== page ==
Backstory and Context
In 1905 entrepreneur George LaFayette Carter purchased 20,000 acres of land in McDowell County and established the Carter Coal & Coke Company to begin mining the area’s rich coal seams. He also began building a town to service the mine, which he named Coalwood. He later opened a second mine across the mountain with a town named Caretta. By 1915 Coalwood was producing one million tons of coal each year. In 1922, Carter sold the mine and the town to the Pittsburgh Consolidation Coal Company. The company continued expanding the community with the construction of new facilities and hundreds of new homes. It also recruited hundreds of new miners to Coalwood, including African Americans and European immigrants. In 1933 Pittsburgh Consolidation Coal defaulted on its payments and ownership reverted back to Carter. Carter died in 1936, and the company was then taken over by his son James. In 1945 labor disputes resulted in Navy sailors being deployed to Coalwood to keep the mine in operation for six months. In 1947 a group of companies purchased Carter Coal and renamed it the Olga Coal Company.
In 1956 the Coalwood mine was connected underground to the nearby mine in Caretta, also owned by Olga. In 1959, Olga ceased bringing coal to the surface via Coalwood, instead opting to use the Caretta side. Soon afterward the Norfolk and Western Railway removed all the tracks to and from Coalwood. The Coalwood-Carretta mine continued to be productive, producing an annual average of one million tons of coal. However the increase in mechanization and competition from other energy resources began making operations at Coalwood unprofitable. In 1980, the Olga Coal Company was bought by the LTV Corporation which shut down Coalwood's mine in 1986. All company records were donated to the Eastern Regional Coal Archives at Craft Memorial Library in Bluefield, WV.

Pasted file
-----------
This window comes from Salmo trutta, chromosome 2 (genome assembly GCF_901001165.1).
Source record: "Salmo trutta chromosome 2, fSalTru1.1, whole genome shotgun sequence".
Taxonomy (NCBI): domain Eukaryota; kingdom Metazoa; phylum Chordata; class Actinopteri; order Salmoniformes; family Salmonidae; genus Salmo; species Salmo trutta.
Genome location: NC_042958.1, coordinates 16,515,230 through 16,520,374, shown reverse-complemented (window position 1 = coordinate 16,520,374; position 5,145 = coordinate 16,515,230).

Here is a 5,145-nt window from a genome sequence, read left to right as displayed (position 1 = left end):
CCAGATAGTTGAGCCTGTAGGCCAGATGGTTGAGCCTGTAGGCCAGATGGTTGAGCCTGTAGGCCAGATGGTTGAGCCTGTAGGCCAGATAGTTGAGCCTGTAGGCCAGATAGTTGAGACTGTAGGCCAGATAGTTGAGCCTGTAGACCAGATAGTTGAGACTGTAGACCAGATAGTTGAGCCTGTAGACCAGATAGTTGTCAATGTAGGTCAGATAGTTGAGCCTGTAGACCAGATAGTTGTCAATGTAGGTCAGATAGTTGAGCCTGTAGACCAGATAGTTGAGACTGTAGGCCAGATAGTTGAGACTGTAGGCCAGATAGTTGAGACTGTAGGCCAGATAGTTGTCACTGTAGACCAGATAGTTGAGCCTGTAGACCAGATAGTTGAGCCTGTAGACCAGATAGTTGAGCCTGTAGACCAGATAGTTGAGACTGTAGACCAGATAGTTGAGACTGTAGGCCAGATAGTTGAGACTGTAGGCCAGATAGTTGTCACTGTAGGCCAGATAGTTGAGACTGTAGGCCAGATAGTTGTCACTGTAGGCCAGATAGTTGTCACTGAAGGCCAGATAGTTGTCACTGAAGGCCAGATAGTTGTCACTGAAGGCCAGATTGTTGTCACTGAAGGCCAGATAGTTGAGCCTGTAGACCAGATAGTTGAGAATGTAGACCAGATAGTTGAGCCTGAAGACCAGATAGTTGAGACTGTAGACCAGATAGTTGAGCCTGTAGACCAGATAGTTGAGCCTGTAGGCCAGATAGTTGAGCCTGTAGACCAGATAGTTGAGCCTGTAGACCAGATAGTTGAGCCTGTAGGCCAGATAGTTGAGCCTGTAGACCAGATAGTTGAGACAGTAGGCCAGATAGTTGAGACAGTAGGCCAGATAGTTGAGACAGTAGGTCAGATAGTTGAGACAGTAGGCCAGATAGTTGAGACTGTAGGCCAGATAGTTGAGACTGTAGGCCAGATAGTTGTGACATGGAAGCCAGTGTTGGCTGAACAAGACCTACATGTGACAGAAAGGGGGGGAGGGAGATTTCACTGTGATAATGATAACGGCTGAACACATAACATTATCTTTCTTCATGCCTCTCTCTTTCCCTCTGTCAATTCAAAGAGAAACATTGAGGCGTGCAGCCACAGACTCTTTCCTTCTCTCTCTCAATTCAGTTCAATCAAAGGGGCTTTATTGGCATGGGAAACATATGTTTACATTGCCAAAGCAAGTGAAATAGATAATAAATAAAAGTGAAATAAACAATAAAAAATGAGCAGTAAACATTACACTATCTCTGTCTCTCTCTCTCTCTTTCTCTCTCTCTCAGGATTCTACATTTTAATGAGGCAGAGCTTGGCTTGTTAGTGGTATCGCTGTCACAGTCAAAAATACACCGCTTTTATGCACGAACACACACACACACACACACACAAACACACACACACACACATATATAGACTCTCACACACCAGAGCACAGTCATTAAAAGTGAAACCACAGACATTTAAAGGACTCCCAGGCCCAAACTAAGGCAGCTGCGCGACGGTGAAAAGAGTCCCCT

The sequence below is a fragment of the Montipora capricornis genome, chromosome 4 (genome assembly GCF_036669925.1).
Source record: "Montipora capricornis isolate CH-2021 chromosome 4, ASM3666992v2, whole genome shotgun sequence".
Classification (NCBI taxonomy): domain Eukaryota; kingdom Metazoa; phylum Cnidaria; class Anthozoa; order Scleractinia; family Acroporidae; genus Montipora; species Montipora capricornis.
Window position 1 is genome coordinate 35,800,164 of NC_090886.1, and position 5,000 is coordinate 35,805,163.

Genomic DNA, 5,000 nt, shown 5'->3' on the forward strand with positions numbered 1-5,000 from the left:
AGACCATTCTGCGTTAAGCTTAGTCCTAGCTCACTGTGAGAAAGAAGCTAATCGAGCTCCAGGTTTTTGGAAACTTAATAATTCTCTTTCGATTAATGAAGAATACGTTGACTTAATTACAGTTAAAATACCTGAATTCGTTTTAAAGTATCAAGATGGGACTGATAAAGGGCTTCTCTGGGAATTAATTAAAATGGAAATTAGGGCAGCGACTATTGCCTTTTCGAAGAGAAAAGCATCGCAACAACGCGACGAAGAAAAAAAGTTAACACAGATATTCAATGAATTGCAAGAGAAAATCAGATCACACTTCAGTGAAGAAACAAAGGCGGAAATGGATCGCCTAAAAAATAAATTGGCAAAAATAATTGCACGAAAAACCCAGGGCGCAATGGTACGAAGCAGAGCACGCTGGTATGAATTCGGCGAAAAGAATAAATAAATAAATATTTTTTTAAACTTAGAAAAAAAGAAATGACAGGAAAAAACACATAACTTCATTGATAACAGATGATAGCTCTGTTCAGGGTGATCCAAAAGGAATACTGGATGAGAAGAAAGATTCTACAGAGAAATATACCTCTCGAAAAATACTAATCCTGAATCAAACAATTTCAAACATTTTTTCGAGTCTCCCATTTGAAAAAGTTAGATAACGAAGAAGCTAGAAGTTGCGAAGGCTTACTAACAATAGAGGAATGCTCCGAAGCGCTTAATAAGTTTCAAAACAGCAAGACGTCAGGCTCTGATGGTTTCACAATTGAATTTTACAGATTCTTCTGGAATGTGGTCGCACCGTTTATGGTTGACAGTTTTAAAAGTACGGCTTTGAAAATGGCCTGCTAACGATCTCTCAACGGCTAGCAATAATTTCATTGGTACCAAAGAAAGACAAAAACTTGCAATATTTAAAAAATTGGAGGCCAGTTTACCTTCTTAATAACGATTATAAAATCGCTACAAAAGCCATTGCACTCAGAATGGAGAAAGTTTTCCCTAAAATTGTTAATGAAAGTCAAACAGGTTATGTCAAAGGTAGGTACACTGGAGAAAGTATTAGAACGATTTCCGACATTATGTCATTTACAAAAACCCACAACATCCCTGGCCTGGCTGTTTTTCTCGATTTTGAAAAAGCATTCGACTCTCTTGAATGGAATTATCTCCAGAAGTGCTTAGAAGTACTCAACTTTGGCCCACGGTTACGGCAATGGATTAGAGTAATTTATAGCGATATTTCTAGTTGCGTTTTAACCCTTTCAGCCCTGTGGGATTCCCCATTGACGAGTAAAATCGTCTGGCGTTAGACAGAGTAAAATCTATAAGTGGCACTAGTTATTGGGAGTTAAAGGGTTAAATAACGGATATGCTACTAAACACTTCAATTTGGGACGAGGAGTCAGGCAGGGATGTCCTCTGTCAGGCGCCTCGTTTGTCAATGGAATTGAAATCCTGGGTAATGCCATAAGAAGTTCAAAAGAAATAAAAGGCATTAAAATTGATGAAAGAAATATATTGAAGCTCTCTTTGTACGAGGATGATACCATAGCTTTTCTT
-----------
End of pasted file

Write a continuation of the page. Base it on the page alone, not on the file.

In the years following the mine’s closure Coalwood has experienced a population decline and the closure of most of its businesses. Coalwood became nationally known in 1998 following the publication of Homer Hickam’s memoir Rocket Boys. In 1999 Coalwood began hosting an annual Rocket Boys festival featuring events such as rocket launch competitions and appearances by Homer Hickam and the other Rocket Boys. In 2012 the festival was moved to Beckley, West Virginia where it continues today.